Hydrophobicity and Lotus Effect

Sreelakshmi P Vijayan
Updated on

What does hydrophobic mean?

The word hydrophobicity is derived from two Greek words “hydro”, meaning “water”, and “phobos”, meaning “fear”. In chemistry, the substances which exhibit the property of hydrophobicity are known as hydrophobic substances. Hydrophobic substances are usually water repellant or non-wetting in nature, but at the same time they are fat or oil soluble or else we can call them as non-polar molecules. Several plant oils (coconut oil, sunflower oil, castor oil, linseed oil etc.) animal fats, ghee, butter and wax are naturally hydrophobic.


Hydrophobicity is the physical property of a molecule that is seemingly repelled from a mass of water. In Contrast, hydrophilicity is the affinity toward water. Hydrophobic molecules are generally non-polar in nature whereas hydrophilic ones are polar

Need of hydrophobic surfaces?

Aren’t you guys bored of being washed out in this heavy rain. Rain drenched clothes, bags, umbrellas, shoes are still a nightmare to all of us. What if we have had a hydrophobic clothing? Or a water repellent shoe or umbrella. Or a bag with a hydrophobic coating? We could have saved a lot of our electronic gadgets having a protective hydrophobic covering. Isn’t it? So is it possible to develop a hydrophobic coating? Has someone already did that?

How to develop an artificial hydrophobicity?

Scientists have already begun their research in this area and have developed many varieties of hydrophobic surfaces, coatings, films, paints etc. from natural and synthetic raw materials.

You might have noticed the difference how water droplets roll over a lotus leaf or colocasia leaf than that on a mango or banana leaf. Why water rolls non-sticky over a lotus leaf? It’s quite interesting isn’t it? Let’s look into the science behind it.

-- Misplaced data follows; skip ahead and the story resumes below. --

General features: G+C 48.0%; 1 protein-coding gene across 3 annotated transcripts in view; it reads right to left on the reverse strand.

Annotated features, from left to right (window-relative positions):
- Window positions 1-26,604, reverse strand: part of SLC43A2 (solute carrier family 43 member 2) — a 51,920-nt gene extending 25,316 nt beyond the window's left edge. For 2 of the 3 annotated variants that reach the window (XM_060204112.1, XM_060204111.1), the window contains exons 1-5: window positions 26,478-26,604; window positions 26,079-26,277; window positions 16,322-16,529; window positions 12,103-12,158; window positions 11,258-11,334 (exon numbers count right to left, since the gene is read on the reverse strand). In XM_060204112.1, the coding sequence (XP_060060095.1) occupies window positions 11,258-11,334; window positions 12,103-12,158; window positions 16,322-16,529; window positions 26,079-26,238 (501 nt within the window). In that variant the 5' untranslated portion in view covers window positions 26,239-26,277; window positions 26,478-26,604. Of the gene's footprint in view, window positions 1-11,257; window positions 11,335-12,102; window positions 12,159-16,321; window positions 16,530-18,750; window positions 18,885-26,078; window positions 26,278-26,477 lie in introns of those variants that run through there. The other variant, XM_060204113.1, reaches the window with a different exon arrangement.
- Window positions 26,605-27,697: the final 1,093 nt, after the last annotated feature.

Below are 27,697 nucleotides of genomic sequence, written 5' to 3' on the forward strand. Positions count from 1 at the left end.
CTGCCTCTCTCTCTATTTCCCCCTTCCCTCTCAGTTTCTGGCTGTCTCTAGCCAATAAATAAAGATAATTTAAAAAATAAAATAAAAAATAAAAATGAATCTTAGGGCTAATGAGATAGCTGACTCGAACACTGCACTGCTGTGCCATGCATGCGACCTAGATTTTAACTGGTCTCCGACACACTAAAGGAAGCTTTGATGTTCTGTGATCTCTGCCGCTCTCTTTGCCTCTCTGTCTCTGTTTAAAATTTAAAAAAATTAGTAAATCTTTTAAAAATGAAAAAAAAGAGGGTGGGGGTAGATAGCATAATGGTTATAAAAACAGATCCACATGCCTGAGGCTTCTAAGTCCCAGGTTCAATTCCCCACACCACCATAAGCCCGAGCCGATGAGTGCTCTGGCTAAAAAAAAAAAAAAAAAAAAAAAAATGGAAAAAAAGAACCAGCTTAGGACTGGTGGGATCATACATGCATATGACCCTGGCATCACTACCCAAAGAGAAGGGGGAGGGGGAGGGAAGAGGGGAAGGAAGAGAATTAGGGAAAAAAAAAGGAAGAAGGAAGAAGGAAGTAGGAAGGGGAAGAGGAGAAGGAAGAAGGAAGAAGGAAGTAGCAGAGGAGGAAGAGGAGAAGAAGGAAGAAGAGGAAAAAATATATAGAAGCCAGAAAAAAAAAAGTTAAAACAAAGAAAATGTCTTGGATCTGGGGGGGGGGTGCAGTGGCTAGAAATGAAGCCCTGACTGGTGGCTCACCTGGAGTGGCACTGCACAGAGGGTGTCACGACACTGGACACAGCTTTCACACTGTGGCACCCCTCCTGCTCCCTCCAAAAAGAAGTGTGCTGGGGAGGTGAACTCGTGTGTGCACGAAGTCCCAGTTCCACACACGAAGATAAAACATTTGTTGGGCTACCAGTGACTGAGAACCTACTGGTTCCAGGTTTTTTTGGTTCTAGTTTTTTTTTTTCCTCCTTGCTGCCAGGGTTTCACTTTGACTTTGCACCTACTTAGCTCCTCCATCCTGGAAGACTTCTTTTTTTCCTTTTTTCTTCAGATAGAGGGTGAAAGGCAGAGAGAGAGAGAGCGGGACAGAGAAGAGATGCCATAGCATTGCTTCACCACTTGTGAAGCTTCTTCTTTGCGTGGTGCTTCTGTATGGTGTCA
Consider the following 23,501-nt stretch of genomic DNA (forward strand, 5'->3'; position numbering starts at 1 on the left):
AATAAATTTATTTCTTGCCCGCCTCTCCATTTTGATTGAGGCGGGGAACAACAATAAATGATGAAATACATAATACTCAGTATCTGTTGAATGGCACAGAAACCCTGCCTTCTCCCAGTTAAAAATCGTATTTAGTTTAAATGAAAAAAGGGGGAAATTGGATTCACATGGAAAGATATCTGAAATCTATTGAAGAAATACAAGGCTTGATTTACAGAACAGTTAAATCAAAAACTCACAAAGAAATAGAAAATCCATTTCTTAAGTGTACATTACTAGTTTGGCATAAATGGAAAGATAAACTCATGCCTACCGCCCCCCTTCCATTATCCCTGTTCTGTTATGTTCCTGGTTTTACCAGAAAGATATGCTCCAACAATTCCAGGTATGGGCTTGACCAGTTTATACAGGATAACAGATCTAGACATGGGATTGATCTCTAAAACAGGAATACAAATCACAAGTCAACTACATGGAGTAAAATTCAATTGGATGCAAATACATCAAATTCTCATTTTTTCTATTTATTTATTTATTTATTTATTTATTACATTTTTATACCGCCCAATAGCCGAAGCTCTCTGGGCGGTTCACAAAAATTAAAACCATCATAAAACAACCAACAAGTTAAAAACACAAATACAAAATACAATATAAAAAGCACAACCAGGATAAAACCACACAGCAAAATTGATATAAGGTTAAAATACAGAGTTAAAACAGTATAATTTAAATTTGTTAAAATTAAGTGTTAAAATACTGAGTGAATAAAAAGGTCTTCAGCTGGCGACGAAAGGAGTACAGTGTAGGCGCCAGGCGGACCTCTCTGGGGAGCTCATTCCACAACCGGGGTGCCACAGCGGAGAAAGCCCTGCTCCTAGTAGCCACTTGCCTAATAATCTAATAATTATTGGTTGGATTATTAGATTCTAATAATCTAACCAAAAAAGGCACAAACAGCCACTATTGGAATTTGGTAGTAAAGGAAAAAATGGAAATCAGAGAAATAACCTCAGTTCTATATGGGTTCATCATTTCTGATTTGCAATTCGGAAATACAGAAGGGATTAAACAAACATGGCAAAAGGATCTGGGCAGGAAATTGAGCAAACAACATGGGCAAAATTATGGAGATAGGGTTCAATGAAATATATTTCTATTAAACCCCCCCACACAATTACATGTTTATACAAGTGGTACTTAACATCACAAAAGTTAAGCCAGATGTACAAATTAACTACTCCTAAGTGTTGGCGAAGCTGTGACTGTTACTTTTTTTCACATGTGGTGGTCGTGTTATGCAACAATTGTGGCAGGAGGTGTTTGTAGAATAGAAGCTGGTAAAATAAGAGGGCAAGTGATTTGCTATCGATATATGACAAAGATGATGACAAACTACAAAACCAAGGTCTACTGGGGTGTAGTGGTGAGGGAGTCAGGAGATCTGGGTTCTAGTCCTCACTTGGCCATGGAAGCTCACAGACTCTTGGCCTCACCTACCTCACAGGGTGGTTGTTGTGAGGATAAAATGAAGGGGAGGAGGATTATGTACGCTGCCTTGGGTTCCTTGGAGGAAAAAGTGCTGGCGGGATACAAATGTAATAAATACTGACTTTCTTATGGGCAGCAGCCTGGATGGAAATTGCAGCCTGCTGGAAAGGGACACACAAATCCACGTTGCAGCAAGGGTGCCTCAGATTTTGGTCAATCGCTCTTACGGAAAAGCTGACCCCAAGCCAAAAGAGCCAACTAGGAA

Lotus Effect

lotus effect

Lotus Effect refers to self-cleaning properties that arises due to ultra-hydrophobicity as exhibited by the leaves of the lotus flower. Dirt particles are picked up by water droplets due to the micro- and nanoscopic architecture on the surface, which minimizes the droplet’s adhesion to that surface. Professor Barthlott discovered this extreme water repellency and unusual self-cleaning properties of the lotus leaf (Nelumbo nucifera), and coined the phrase, “Lotus Effect,” 

In summary, the structure of a lotus leaf has a clever design that discourages surface wetting both through a waxy nonpolar coating (a chemical composition of the epicuticular wax with the high content of nonacosanediols) and a roughened micro structure (caused by epidermal cells or papillae) which both make surface interactions less favorable, allowing water to bead up into spheres and easily roll off the leaf.

lotus not absorbing water

Lotus Effect” is a cart demo which demonstrates how nature inspires nanotechnology by sharing how nanoscale features on a surface can influence a material to behave at its macroscale.

Measurement of hydrophobicity

angle of

Hydrophobicity can be measured by various analytical techniques such as hydrophobic interaction chromatographycontact angle measurement, and rose bengal measurement etc. Of which, the most easier one is contact angle analysis (optical tensiometry). If the contact angle is less than 5o the surface is super hydrophilic, if it is less than 90o the surface is hydrophilic and for a contact angle between 90-150o, the surface is hydrophobic and more than 150 o corresponds to superhydrophobic surfaces.


Read more: High-energy and Certain other proposed states

Check your knowledge

Hydrophobicity is the physical property exhibited by non-polar molecules by repelling water from their surfaces. The surface of such hydrophobic molecules exhibit a contact angle higher than 100o.

Contact angle is the quantitative measurement of wettability of a solid surface by a liquid. It is the angle measured through the liquid, where a liquid-vapor interface meets a solid surface.

If the contact angle of a surface exhibits an angle higher than 150o such surface acts as a superhydrophobic one.

Vegetable or plant oils, bees wax, lotus and colocasia leafs, butter, ghee etc. are hydrophobic substances. They all are non-polar in nature and when examined microscopically they all possess a micro-nano structure to provide better water repellency.

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